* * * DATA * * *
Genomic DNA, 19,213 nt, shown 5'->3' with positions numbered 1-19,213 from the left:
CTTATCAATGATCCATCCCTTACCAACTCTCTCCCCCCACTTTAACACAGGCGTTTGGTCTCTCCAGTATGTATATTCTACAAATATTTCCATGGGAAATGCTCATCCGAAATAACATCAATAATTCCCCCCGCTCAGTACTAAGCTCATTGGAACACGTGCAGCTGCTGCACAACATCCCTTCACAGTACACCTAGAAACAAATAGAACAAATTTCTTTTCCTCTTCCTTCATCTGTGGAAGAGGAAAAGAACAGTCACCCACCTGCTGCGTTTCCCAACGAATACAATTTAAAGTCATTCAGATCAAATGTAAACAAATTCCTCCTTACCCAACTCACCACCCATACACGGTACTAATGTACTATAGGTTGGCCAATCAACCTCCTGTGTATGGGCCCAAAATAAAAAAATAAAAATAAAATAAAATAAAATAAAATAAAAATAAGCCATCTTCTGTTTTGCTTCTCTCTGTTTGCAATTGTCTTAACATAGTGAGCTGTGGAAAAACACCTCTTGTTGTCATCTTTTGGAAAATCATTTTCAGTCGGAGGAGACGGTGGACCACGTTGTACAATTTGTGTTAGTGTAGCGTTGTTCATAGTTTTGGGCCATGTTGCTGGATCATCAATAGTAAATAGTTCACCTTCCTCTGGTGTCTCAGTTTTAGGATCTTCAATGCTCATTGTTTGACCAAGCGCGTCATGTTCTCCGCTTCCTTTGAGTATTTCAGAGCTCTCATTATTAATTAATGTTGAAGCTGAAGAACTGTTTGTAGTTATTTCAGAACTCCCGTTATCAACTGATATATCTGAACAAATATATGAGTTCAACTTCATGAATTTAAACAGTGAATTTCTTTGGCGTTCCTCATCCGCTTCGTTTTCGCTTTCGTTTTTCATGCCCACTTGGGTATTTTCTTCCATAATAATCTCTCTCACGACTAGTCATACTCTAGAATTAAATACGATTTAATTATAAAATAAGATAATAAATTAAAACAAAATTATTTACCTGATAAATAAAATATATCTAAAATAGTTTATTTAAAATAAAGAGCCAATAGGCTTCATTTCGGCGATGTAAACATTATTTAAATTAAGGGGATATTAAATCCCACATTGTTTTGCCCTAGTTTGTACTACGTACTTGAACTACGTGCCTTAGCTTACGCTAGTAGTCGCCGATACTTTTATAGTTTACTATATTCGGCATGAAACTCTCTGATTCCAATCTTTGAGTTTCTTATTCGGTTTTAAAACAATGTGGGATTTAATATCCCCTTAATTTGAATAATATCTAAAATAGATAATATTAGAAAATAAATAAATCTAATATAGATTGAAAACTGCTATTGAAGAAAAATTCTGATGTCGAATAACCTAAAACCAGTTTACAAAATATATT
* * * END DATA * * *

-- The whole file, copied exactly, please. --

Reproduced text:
Genomic DNA, 19,213 nt, shown 5'->3' with positions numbered 1-19,213 from the left:
CTTATCAATGATCCATCCCTTACCAACTCTCTCCCCCCACTTTAACACAGGCGTTTGGTCTCTCCAGTATGTATATTCTACAAATATTTCCATGGGAAATGCTCATCCGAAATAACATCAATAATTCCCCCCGCTCAGTACTAAGCTCATTGGAACACGTGCAGCTGCTGCACAACATCCCTTCACAGTACACCTAGAAACAAATAGAACAAATTTCTTTTCCTCTTCCTTCATCTGTGGAAGAGGAAAAGAACAGTCACCCACCTGCTGCGTTTCCCAACGAATACAATTTAAAGTCATTCAGATCAAATGTAAACAAATTCCTCCTTACCCAACTCACCACCCATACACGGTACTAATGTACTATAGGTTGGCCAATCAACCTCCTGTGTATGGGCCCAAAATAAAAAAATAAAAATAAAATAAAATAAAATAAAATAAAAATAAGCCATCTTCTGTTTTGCTTCTCTCTGTTTGCAATTGTCTTAACATAGTGAGCTGTGGAAAAACACCTCTTGTTGTCATCTTTTGGAAAATCATTTTCAGTCGGAGGAGACGGTGGACCACGTTGTACAATTTGTGTTAGTGTAGCGTTGTTCATAGTTTTGGGCCATGTTGCTGGATCATCAATAGTAAATAGTTCACCTTCCTCTGGTGTCTCAGTTTTAGGATCTTCAATGCTCATTGTTTGACCAAGCGCGTCATGTTCTCCGCTTCCTTTGAGTATTTCAGAGCTCTCATTATTAATTAATGTTGAAGCTGAAGAACTGTTTGTAGTTATTTCAGAACTCCCGTTATCAACTGATATATCTGAACAAATATATGAGTTCAACTTCATGAATTTAAACAGTGAATTTCTTTGGCGTTCCTCATCCGCTTCGTTTTCGCTTTCGTTTTTCATGCCCACTTGGGTATTTTCTTCCATAATAATCTCTCTCACGACTAGTCATACTCTAGAATTAAATACGATTTAATTATAAAATAAGATAATAAATTAAAACAAAATTATTTACCTGATAAATAAAATATATCTAAAATAGTTTATTTAAAATAAAGAGCCAATAGGCTTCATTTCGGCGATGTAAACATTATTTAAATTAAGGGGATATTAAATCCCACATTGTTTTGCCCTAGTTTGTACTACGTACTTGAACTACGTGCCTTAGCTTACGCTAGTAGTCGCCGATACTTTTATAGTTTACTATATTCGGCATGAAACTCTCTGATTCCAATCTTTGAGTTTCTTATTCGGTTTTAAAACAATGTGGGATTTAATATCCCCTTAATTTGAATAATATCTAAAATAGATAATATTAGAAAATAAATAAATCTAATATAGATTGAAAACTGCTATTGAAGAAAAATTCTGATGTCGAATAACCTAAAACCAGTTTACAAAATATATT